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Original Article  |  Open Access  |  3 Jul 2022

Department of veterans affairs post-coronary artery bypass graft patients' atrial fibrillation: 10-year outcomes

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Vessel Plus 2022;6:41.
10.20517/2574-1209.2021.119 |  © The Author(s) 2022.
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Aim: This Department of Veterans Affairs’ (VA) research project evaluated the impact of postoperative atrial fibrillation (POAF) upon 10-year outcomes for coronary artery bypass grafting (CABG) patients.

Methods: Veterans enrolled in the “Randomized On-/Off-pump Bypass” (ROOBY) trial with new-onset POAF post-CABG were compared to those without POAF with respect to 10-year atrial fibrillation (AF) and mortality rates. Multivariable logistic regression examined whether AF was independently associated with 10-year survival after holding other preoperative risk factors constant.

Results: Of the 2203 ROOBY veterans enrolled at 18 VA medical centers from 2002 to 2008, 100 patients with preoperative AF (n = 93) or unknown post-CABG POAF status (n = 7) were excluded. The POAF rate was 26.2% (n = 551/2103). The POAF patients were older and had more co-morbidities than the non-POAF patients (n = 1552). The AF rate among 10-year ROOBY POAF survivors was 18.9% (n = 64/338) compared to 5.8% (n = 61/1048) for non-POAF patients; P < 0.001. Compared to non-POAF patients’ 10-year survival of 70%, the ROOBY POAF veterans’ 10-year survival rate was 63%. Baseline risks inversely associated with 10-year survival included age, chronic obstructive pulmonary disease, serum creatinine > 1.5, peripheral vascular disease, and smoking. Holding these factors constant, POAF was not independently associated with 10-year survival.

Conclusion: Post-CABG, ROOBY POAF veterans had higher rates of 10-year AF, which was negatively associated with 10-year survival; however, this association was not significant. Given that POAF may adversely impact 10-year AF rates, additional investigation appears warranted to improve future POAF patients’ care.


Coronary artery bypass grafting, atrial fibrillation, long-term outcomes, veterans


Patients recovering from coronary artery bypass grafting (CABG) surgery who develop new-onset postoperative atrial fibrillation (POAF) often require an extended hospital stay and increased resource utilization[1-3]. The association of POAF with worse immediate and intermediate-term outcomes is known. As was previously shown, the Randomized On-/Off-Bypass (ROOBY) trial’s patients who developed new-onset POAF had worse short-term outcomes than those without POAF. Complications associated with POAF included reintubation and prolonged ventilation, renal failure, the need for mechanical hemodynamic support, and, ultimately, worse one-year survival and higher costs[1]. For ROOBY patients, POAF was also associated with higher 1-year post-CABG costs, although 5-year costs were comparable[3].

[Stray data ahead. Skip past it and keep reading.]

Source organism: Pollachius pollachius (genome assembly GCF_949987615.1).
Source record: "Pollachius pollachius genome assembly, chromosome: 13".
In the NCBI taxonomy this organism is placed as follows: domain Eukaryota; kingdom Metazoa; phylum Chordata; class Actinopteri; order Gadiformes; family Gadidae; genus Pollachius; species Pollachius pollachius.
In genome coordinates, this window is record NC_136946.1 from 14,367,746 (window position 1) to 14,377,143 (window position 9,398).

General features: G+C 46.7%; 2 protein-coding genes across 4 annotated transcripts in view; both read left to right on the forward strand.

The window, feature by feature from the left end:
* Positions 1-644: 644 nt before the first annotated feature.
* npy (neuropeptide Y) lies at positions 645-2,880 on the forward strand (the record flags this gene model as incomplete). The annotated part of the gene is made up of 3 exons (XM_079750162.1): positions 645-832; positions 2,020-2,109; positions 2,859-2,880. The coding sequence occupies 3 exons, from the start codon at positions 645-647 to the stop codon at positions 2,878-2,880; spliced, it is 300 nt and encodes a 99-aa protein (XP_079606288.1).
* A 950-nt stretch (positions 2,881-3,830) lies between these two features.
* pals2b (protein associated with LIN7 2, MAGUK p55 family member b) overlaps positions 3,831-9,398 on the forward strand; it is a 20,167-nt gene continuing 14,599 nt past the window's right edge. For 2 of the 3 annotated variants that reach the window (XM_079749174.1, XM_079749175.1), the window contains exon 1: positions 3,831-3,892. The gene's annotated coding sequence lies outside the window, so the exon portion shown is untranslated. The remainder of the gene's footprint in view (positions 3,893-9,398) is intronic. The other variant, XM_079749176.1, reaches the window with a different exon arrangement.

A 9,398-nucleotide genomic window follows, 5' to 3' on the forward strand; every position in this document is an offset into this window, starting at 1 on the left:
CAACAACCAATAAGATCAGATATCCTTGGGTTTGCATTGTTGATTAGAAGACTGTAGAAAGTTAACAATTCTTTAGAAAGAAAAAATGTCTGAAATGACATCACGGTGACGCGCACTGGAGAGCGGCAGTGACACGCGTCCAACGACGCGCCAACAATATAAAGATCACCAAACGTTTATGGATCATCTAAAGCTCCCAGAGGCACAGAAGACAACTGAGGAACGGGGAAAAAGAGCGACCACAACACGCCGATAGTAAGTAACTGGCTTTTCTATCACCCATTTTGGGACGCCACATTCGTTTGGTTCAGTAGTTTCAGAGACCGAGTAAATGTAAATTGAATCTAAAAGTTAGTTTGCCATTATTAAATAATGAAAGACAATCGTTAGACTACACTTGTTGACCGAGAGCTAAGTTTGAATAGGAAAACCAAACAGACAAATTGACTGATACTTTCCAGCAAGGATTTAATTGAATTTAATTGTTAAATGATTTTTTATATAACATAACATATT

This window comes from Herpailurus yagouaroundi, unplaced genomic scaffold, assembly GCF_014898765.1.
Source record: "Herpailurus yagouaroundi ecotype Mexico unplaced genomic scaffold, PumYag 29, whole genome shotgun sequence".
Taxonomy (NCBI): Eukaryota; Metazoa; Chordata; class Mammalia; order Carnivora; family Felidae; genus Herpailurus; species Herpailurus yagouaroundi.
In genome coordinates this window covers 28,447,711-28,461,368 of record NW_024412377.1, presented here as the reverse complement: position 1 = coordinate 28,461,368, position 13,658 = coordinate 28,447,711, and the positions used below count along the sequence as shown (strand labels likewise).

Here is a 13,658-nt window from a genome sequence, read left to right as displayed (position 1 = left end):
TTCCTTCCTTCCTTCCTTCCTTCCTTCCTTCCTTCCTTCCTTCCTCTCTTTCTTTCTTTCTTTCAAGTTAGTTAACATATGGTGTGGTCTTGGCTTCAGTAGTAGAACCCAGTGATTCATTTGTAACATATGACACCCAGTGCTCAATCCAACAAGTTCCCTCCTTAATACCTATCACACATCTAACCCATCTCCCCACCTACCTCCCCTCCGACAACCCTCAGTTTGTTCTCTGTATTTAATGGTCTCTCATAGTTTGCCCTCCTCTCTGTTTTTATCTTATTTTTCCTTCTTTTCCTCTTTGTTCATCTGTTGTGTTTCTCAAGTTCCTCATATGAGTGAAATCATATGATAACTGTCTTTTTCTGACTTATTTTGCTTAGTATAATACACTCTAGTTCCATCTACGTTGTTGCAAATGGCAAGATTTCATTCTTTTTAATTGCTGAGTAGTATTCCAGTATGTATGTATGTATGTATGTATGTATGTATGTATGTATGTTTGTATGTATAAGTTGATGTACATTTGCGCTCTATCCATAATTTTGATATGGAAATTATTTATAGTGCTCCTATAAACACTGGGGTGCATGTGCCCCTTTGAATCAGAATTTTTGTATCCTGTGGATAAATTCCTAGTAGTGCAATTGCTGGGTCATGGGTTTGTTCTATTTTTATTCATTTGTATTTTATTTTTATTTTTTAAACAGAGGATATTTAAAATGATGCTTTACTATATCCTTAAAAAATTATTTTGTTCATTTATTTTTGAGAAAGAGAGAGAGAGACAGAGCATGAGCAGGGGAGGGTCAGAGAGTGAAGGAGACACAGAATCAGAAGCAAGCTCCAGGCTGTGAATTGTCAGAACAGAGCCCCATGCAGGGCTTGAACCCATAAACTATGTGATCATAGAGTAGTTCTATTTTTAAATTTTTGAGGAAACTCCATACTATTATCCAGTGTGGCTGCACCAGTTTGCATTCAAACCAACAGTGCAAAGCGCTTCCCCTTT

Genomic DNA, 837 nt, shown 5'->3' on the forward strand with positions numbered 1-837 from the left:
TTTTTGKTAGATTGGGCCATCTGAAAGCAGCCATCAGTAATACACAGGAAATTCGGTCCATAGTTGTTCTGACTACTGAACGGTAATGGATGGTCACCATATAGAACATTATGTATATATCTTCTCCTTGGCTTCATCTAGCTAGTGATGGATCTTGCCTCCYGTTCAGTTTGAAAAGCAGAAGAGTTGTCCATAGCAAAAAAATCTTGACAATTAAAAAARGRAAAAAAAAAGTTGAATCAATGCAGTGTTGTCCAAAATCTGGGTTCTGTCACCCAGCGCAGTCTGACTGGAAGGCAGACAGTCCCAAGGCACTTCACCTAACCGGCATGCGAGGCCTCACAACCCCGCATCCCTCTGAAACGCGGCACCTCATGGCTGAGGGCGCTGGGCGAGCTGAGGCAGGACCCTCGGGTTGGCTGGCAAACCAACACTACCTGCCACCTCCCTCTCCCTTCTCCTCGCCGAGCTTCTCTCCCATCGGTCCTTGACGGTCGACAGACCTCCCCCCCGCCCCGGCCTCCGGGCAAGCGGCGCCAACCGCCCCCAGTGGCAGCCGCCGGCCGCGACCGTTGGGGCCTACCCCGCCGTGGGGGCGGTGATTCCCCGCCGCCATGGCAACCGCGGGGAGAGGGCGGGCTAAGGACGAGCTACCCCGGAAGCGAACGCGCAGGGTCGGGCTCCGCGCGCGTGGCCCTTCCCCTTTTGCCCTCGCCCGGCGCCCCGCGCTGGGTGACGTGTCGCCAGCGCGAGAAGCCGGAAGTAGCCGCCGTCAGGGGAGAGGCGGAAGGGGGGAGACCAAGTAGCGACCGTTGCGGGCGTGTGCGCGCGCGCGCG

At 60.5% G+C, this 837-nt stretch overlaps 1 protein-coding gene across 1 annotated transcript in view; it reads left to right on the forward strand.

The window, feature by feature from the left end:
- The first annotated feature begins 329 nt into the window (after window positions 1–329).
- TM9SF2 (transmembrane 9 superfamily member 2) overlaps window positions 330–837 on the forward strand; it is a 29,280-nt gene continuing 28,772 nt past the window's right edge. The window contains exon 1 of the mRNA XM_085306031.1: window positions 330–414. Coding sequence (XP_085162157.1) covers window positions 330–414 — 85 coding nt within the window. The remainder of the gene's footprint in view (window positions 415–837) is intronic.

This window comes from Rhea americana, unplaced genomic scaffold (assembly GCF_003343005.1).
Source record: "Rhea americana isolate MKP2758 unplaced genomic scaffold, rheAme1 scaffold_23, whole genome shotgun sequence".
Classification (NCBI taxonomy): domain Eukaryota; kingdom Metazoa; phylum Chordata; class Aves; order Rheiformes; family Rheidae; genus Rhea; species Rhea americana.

While it is anticipated that most patients who develop POAF after CABG with no underlying history of arrhythmia will revert back to sinus rhythm over time, the actual long-term atrial fibrillation (AF) rates of this post-CABG POAF patient population are not well known. Additionally, the factors associated with long-term AF and long-term survival rates in the POAF population have not been extensively examined. As a ROOBY-FS sub-study, this follow-up investigation builds on prior ROOBY trial reports by examining POAF versus non-POAF patients’ 10-year AF and survival rates with the purpose of determining if POAF impacts these longer-term rates.


Briefly summarizing details of the ROOBY trial[4], 2203 veterans were enrolled at 18 VA medical centers between February 2002 and May 2008. These patients were randomized to undergo off-pump vs. on-pump CABG. Evaluated at one year and five years, the clinical endpoints included death, myocardial infarction, and repeat revascularization[5]. For the ROOBY Follow-up Study (ROOBY-FS), the clinical endpoints of death or repeat revascularization were also assessed at 10-years.

As a ROOBY trial approved sub-analysis, patients were examined for the development of new-onset POAF. At one year and five years post-CABG follow-up, clinical outcomes were compared between patients who developed POAF vs. those who did not[1-3].

For these sub-analyses, POAF was defined as any new-onset irregular atrial rhythm lasting longer than 30 minutes, which was similar to the Society of Thoracic Surgeons’ definition of atrial fibrillation. Patients with shorter episodes of atrial fibrillation were excluded, given that the clinical significance of isolated, self-terminating episodes is less certain. Patients with a history of preoperative atrial fibrillation were excluded. This current investigation examined the 10-year rates of AF and death for these two comparative groups. At the time of a 10-year follow-up, ROOBY patients’ AF and vital status were based upon electronic medical records data extracted centrally by the VA Perry Point Cooperative Studies Program (CSP) Coordinating Center’s dedicated nurse coordinators. The VA Corporate Data Warehouse and Medicare databases provided independent verification for chart abstractions performed; additionally, 10-year deaths were verified using both VA and non-VA vital status registries. Discrepancies between databases and chart abstractions were adjudicated by the ROOBY-FS Endpoints Committee (EC); the ROOBY EC included cardiologists, cardiac surgeons, and the CSP nurse coordinator. Using this combined approach to determine survival status, the accuracy rate has been previously reported as > 99%[6].

Statistical analysis